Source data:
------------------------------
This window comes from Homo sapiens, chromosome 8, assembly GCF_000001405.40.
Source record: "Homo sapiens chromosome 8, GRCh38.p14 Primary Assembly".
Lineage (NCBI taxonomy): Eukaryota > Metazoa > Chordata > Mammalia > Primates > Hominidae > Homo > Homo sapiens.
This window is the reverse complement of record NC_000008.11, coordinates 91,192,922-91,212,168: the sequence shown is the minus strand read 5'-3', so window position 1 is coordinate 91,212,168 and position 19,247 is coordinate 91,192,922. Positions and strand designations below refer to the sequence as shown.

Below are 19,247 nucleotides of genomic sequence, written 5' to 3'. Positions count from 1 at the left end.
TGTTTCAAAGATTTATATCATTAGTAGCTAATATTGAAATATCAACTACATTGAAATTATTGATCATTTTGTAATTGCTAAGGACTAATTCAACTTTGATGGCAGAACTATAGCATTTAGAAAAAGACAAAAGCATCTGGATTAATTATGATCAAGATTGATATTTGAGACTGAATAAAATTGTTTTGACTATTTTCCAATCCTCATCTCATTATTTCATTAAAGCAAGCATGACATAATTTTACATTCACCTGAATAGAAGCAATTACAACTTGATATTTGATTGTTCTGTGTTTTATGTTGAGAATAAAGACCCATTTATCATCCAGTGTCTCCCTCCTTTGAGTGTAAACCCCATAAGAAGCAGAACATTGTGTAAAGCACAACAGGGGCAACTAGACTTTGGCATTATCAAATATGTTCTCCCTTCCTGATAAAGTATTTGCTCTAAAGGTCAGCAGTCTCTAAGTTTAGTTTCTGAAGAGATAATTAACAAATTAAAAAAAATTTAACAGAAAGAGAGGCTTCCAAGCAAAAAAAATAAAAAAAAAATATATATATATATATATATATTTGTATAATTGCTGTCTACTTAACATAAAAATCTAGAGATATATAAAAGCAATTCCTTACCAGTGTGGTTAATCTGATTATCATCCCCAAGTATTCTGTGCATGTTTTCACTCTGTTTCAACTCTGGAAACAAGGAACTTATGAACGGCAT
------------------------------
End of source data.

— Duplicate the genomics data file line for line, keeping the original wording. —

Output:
This window comes from Homo sapiens, chromosome 8, assembly GCF_000001405.40.
Source record: "Homo sapiens chromosome 8, GRCh38.p14 Primary Assembly".
Lineage (NCBI taxonomy): Eukaryota > Metazoa > Chordata > Mammalia > Primates > Hominidae > Homo > Homo sapiens.
This window is the reverse complement of record NC_000008.11, coordinates 91,192,922-91,212,168: the sequence shown is the minus strand read 5'-3', so window position 1 is coordinate 91,212,168 and position 19,247 is coordinate 91,192,922. Positions and strand designations below refer to the sequence as shown.

Below are 19,247 nucleotides of genomic sequence, written 5' to 3'. Positions count from 1 at the left end.
TGTTTCAAAGATTTATATCATTAGTAGCTAATATTGAAATATCAACTACATTGAAATTATTGATCATTTTGTAATTGCTAAGGACTAATTCAACTTTGATGGCAGAACTATAGCATTTAGAAAAAGACAAAAGCATCTGGATTAATTATGATCAAGATTGATATTTGAGACTGAATAAAATTGTTTTGACTATTTTCCAATCCTCATCTCATTATTTCATTAAAGCAAGCATGACATAATTTTACATTCACCTGAATAGAAGCAATTACAACTTGATATTTGATTGTTCTGTGTTTTATGTTGAGAATAAAGACCCATTTATCATCCAGTGTCTCCCTCCTTTGAGTGTAAACCCCATAAGAAGCAGAACATTGTGTAAAGCACAACAGGGGCAACTAGACTTTGGCATTATCAAATATGTTCTCCCTTCCTGATAAAGTATTTGCTCTAAAGGTCAGCAGTCTCTAAGTTTAGTTTCTGAAGAGATAATTAACAAATTAAAAAAAATTTAACAGAAAGAGAGGCTTCCAAGCAAAAAAAATAAAAAAAAAATATATATATATATATATATATTTGTATAATTGCTGTCTACTTAACATAAAAATCTAGAGATATATAAAAGCAATTCCTTACCAGTGTGGTTAATCTGATTATCATCCCCAAGTATTCTGTGCATGTTTTCACTCTGTTTCAACTCTGGAAACAAGGAACTTATGAACGGCAT